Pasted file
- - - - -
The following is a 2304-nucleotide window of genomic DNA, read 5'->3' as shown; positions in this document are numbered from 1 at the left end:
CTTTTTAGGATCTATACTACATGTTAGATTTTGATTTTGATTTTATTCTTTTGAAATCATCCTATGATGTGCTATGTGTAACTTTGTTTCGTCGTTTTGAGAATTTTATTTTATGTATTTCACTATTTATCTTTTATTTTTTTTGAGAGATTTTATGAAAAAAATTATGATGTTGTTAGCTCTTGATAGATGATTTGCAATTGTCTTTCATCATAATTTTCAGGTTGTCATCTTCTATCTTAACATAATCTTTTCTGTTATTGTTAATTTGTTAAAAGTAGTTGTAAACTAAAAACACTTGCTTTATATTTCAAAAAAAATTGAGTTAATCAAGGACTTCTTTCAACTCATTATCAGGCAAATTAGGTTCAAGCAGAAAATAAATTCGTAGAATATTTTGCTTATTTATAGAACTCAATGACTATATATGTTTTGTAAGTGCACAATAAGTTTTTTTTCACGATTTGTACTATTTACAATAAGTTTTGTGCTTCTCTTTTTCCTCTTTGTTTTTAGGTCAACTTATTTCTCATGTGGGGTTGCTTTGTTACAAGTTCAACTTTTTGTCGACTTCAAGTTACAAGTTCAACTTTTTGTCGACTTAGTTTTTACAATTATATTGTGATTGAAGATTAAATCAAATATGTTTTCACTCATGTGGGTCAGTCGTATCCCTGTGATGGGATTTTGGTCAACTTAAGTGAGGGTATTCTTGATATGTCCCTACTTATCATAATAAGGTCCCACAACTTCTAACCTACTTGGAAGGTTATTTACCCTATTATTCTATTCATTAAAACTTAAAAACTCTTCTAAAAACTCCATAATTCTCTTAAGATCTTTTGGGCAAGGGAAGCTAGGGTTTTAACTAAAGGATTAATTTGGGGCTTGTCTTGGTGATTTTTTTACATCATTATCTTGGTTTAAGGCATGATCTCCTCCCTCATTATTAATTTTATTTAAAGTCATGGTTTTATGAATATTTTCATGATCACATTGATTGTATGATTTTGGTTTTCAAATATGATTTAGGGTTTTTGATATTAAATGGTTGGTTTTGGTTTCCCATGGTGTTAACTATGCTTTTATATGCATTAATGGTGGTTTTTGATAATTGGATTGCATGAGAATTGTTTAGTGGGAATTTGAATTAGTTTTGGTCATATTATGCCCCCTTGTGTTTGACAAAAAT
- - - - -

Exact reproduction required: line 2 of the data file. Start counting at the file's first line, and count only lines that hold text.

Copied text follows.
CTTTTTAGGATCTATACTACATGTTAGATTTTGATTTTGATTTTATTCTTTTGAAATCATCCTATGATGTGCTATGTGTAACTTTGTTTCGTCGTTTTGAGAATTTTATTTTATGTATTTCACTATTTATCTTTTATTTTTTTTGAGAGATTTTATGAAAAAAATTATGATGTTGTTAGCTCTTGATAGATGATTTGCAATTGTCTTTCATCATAATTTTCAGGTTGTCATCTTCTATCTTAACATAATCTTTTCTGTTATTGTTAATTTGTTAAAAGTAGTTGTAAACTAAAAACACTTGCTTTATATTTCAAAAAAAATTGAGTTAATCAAGGACTTCTTTCAACTCATTATCAGGCAAATTAGGTTCAAGCAGAAAATAAATTCGTAGAATATTTTGCTTATTTATAGAACTCAATGACTATATATGTTTTGTAAGTGCACAATAAGTTTTTTTTCACGATTTGTACTATTTACAATAAGTTTTGTGCTTCTCTTTTTCCTCTTTGTTTTTAGGTCAACTTATTTCTCATGTGGGGTTGCTTTGTTACAAGTTCAACTTTTTGTCGACTTCAAGTTACAAGTTCAACTTTTTGTCGACTTAGTTTTTACAATTATATTGTGATTGAAGATTAAATCAAATATGTTTTCACTCATGTGGGTCAGTCGTATCCCTGTGATGGGATTTTGGTCAACTTAAGTGAGGGTATTCTTGATATGTCCCTACTTATCATAATAAGGTCCCACAACTTCTAACCTACTTGGAAGGTTATTTACCCTATTATTCTATTCATTAAAACTTAAAAACTCTTCTAAAAACTCCATAATTCTCTTAAGATCTTTTGGGCAAGGGAAGCTAGGGTTTTAACTAAAGGATTAATTTGGGGCTTGTCTTGGTGATTTTTTTACATCATTATCTTGGTTTAAGGCATGATCTCCTCCCTCATTATTAATTTTATTTAAAGTCATGGTTTTATGAATATTTTCATGATCACATTGATTGTATGATTTTGGTTTTCAAATATGATTTAGGGTTTTTGATATTAAATGGTTGGTTTTGGTTTCCCATGGTGTTAACTATGCTTTTATATGCATTAATGGTGGTTTTTGATAATTGGATTGCATGAGAATTGTTTAGTGGGAATTTGAATTAGTTTTGGTCATATTATGCCCCCTTGTGTTTGACAAAAAT